Children’s Oral Health: Three Common Mistakes Parents Make

When good oral health habits are established early in childhood, children are more likely to continue to practice these habits through adulthood. This is important because oral health is closely linked to the body’s overall health. Unfortunately, many times parents inadvertently contribute to tooth decay and other oral health concerns through simple mistakes they don’t even realize they’re making. Let’s consider some of the most common oral health mistakes parents make below:

Allowing kids to brush alone. As long as they’re encouraging their kids to brush twice a day, many parents think it’s okay to have their children brush alone. Of course, this isn’t a problem for older kids. However, for kids younger than 8 years old, solo brushing is not ideal. Young kids simply don’t have the necessary motor skills to effectively brush their teeth. So, supervised brushing– with a little extra help– is the best way to promote good oral health.

Offering foods that aren’t good for the teeth.  Of course, foods and drinks that are loaded with sugar aren’t healthy for the teeth. Because most parents are aware of this fact, they often make an effort to limit the amount of sugar their children consume. However, sometimes parents offer snacks that aren’t healthy for the teeth without even realising it. For example, some foods that are good for the body– like raisins– aren’t the best snacks for the teeth. That’s because raisins can easily get caught in the grooves of the teeth. Does this mean parents should never give their children raisins? Of course not. It simply means that it’s important to help children brush their teeth after consuming snacks that aren’t healthy for the teeth.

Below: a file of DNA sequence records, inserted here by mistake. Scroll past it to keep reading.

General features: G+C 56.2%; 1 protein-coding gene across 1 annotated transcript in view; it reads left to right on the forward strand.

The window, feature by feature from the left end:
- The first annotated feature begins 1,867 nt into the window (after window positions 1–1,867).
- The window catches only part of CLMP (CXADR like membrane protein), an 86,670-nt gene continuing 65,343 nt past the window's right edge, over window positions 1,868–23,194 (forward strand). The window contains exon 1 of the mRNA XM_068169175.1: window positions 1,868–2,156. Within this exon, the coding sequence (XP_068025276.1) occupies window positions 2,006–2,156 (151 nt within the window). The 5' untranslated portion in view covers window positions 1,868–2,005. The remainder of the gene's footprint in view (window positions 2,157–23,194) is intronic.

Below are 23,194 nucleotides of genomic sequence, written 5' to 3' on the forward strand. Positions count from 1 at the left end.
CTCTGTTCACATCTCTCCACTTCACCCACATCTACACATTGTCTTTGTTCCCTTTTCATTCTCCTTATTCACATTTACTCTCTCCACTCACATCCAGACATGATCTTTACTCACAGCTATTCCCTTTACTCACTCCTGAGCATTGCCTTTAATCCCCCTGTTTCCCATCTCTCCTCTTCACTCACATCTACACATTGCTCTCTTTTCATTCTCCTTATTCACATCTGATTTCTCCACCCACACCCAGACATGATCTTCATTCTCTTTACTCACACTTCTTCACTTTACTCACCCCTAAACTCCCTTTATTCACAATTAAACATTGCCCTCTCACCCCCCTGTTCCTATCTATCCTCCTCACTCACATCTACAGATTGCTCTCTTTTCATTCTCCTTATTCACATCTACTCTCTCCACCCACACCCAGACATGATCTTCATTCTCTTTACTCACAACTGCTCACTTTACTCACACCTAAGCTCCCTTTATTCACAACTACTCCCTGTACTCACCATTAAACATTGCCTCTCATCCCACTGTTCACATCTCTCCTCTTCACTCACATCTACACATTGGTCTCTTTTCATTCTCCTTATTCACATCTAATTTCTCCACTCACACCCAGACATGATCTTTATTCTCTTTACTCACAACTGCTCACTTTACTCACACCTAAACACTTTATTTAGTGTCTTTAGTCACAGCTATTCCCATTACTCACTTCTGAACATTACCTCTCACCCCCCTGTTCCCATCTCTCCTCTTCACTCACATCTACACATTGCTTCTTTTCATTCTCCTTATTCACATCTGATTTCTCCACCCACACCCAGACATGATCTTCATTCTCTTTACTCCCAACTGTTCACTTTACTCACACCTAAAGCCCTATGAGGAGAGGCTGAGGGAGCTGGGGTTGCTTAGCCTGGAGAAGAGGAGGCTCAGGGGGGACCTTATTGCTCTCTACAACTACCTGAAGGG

Not starting dental visits early enough. It is recommended that children visit the dentist by their first birthday, or when their first tooth erupts. Often, however, parents don’t bring their kids to the dentist until they’re 3 or 4 years old. Why is this a problem? Delaying the first dentist visit means that any potential problems don’t have the opportunity to be detected and treated early. It also means that kids are more likely to be fearful of the dentist since check-ups haven’t been a regular part of their routine.

Establishing good oral health habits early on is key to promoting lifelong oral health. For more information, contact us today.

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